PA ANALYSIS: Fixed income funds leak as liquidity fears linger

Fixed income funds saw outflows of £267m in January 2016, the Investment Association said on Monday, which accounted for more than half the total outflows of -£463m recorded for the month.

PA ANALYSIS: Fixed income funds leak as liquidity fears linger


According to Guy Sears, interim chief executive at the Investment Association, said: “Risk-On, Risk-Off was the theme in financial markets during January, which led to increased volatility. Unsurprisingly, this caused some investors to reduce their holdings in investment funds.

“Fixed income and mixed asset funds were most affected by outflows, but it is important to note that this was the first net outflow for mixed asset funds in over a year,” he added.

It is however, the seventh month of negative net flows out of the past 12 for fixed income funds and, given the worries that abound within the market right now it is unlikely to be the last.

Negative yields

For many the move into negative yields is a particularly concerning one, but one that looks likely to continue for some time, especially in Europe. As the FT pointed out on Monday, German two-year debt yields have dropped to a new record low. Indeed yields have fallen so low, that, according to  Frederik Ducrozet at Pictet, 50% of German debt is no longer eligible for the ECB’s QE programme, the FT said.

The drop in government bond yields into negative territory and their concomitant effect of the falls on the rest of the curve mean that for many investors the risks are now just too high, especially for low-risk clients.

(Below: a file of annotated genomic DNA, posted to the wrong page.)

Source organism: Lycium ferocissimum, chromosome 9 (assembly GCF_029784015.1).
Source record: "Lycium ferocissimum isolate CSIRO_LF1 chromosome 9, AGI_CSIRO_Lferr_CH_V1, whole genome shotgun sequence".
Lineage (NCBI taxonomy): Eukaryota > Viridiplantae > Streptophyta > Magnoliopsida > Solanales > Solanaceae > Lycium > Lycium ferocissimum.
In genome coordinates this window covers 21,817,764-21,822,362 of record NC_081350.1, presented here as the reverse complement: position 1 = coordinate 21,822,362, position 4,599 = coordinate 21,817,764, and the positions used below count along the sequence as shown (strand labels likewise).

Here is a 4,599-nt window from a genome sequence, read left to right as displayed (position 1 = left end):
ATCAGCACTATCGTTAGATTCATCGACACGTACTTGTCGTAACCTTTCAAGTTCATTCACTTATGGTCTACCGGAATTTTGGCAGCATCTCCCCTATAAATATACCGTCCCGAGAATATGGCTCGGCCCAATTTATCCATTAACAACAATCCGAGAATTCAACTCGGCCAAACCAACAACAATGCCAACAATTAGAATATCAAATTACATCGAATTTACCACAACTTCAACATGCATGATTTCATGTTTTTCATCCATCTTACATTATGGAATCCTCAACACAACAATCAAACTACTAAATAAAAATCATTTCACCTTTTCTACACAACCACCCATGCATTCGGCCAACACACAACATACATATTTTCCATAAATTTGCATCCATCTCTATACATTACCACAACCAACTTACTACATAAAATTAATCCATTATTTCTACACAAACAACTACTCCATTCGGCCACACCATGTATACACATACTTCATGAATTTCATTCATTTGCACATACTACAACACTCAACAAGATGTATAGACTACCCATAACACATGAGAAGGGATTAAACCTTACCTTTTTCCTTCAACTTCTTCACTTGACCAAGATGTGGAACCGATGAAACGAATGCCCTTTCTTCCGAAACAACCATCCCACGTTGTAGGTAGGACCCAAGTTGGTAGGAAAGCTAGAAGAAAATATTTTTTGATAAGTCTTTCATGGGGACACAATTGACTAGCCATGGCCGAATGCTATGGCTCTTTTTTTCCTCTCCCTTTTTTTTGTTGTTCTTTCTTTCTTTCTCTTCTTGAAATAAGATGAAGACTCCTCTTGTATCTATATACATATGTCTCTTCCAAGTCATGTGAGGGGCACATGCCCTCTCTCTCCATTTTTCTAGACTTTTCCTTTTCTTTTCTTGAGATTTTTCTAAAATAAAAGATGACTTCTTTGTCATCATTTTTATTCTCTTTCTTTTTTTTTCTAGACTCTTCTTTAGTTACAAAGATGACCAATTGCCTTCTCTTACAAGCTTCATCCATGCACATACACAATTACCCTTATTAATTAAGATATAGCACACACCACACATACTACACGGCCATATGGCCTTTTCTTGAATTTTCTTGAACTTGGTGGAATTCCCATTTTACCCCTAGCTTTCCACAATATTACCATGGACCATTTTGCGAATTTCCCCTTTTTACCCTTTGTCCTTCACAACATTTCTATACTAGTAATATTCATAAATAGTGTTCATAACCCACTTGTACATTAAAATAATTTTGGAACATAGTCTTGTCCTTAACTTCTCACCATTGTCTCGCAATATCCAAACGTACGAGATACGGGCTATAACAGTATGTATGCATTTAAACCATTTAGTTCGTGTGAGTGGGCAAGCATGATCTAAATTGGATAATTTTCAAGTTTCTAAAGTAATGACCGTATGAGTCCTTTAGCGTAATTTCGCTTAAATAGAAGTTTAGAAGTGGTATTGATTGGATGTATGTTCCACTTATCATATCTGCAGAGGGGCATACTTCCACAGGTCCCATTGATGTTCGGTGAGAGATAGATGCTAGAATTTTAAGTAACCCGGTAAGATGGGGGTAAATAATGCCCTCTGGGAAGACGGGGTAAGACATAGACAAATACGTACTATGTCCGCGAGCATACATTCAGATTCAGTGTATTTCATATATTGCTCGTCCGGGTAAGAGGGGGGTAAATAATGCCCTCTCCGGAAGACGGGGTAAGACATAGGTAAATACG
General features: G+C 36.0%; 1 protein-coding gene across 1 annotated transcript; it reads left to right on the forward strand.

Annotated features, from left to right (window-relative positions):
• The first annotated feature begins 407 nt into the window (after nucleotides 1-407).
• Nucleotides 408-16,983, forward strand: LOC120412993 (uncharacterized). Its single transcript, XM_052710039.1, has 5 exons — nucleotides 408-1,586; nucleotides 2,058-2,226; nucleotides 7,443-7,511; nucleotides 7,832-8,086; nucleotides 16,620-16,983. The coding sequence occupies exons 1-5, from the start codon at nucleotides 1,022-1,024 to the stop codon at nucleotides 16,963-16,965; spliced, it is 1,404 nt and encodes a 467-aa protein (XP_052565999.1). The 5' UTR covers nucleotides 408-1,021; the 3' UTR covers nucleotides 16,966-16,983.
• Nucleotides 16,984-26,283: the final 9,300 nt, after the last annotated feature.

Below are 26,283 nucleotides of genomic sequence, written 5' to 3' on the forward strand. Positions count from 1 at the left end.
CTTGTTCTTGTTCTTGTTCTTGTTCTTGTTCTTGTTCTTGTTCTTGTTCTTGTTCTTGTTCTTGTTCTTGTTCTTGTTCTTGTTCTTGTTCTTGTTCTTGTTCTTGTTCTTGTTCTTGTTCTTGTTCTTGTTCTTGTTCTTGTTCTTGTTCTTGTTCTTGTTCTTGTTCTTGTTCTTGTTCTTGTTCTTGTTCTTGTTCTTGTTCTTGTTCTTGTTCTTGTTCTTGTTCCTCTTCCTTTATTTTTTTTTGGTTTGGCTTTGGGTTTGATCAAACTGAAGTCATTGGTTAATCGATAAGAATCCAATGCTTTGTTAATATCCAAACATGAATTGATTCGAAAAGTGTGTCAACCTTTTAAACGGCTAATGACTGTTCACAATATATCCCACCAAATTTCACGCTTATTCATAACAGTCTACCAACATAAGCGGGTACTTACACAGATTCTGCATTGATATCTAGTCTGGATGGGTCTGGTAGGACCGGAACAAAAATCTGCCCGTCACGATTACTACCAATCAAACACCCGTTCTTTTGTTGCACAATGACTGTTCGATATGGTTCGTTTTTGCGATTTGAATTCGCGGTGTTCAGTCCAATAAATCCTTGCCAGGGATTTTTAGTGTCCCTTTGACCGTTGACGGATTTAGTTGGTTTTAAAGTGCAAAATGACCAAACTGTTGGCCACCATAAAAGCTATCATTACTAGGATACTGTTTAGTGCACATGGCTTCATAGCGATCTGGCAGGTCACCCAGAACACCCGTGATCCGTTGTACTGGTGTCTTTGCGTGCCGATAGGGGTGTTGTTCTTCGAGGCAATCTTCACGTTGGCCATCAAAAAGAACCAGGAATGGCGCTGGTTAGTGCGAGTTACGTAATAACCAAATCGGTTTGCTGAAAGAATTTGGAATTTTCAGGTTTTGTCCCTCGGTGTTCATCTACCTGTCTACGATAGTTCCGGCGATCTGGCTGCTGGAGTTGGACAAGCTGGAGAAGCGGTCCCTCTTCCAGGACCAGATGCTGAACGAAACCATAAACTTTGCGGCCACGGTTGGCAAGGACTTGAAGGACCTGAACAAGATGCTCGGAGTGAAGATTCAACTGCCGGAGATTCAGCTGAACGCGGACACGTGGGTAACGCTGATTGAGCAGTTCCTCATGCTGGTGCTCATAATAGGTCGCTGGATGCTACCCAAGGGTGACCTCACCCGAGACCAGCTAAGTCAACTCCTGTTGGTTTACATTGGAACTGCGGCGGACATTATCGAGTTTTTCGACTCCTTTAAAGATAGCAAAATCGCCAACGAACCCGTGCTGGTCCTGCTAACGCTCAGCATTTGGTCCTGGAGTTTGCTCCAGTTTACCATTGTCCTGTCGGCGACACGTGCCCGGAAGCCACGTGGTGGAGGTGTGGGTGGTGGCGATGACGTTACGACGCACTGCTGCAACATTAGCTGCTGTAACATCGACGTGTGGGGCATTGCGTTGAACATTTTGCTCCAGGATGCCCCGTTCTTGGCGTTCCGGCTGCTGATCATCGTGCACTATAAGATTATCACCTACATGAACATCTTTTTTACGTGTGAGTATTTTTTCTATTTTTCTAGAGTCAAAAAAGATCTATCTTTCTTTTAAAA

Richard Stammers, investment director at European Wealth told Portfolio Adviser recently: “We have been very wary of bond markets for a long time. With bonds at these levels, investors (especially low-risk ones) are stuck, if they do want to run to safety, where do they go?”

For Stammers, this difficultly means that he is avoiding the fixed income market almost entirely for his low risk clients, sticking instead to cash-plus type investments.

“If you want return you have to take risk,” he says, “and, on the flip side, if you really do want to remain low-risk, you can’t expect to get a return.”

One of the worries that Stammers and others has is that clients are unintentionally being pushed up the risk curve as a result of the search for yield, which is, what QE was intended to do, but the transmission mechanism didn’t work quite as well as hoped.

Which is the reason negative interest rates are now being implemented. By making the holding of cash more expensive, even those investors not yet stimulated by QE (it is hoped) will be forced back into the market and, then pushed even further out the curve by impact of QE.


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